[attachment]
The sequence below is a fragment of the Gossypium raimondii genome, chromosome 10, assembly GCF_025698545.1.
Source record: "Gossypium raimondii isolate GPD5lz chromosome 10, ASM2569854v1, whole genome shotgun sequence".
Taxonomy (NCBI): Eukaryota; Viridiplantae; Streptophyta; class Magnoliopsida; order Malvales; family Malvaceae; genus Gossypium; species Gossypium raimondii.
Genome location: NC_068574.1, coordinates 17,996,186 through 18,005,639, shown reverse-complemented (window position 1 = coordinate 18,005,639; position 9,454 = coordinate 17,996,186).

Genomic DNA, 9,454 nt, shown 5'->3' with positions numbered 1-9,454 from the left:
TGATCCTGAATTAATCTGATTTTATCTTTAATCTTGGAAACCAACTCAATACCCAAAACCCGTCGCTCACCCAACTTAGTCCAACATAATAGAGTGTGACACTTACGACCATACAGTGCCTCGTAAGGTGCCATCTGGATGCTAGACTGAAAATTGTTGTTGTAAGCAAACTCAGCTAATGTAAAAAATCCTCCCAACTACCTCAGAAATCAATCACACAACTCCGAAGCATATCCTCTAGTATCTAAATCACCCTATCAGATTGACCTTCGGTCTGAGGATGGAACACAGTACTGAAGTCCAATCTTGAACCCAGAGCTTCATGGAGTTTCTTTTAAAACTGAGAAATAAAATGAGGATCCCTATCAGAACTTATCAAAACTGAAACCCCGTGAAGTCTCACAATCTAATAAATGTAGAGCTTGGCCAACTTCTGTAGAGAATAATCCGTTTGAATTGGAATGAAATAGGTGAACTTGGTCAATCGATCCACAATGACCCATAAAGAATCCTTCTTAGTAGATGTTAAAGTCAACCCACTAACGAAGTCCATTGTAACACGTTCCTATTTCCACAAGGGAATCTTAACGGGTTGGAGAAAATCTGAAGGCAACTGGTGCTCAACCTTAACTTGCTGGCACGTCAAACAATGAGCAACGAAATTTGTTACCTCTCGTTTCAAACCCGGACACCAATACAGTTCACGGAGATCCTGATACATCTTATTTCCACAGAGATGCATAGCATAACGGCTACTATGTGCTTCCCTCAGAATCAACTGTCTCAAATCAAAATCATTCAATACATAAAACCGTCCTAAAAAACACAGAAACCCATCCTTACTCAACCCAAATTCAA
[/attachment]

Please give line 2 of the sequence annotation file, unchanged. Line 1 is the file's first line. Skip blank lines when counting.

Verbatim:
Source record: "Gossypium raimondii isolate GPD5lz chromosome 10, ASM2569854v1, whole genome shotgun sequence".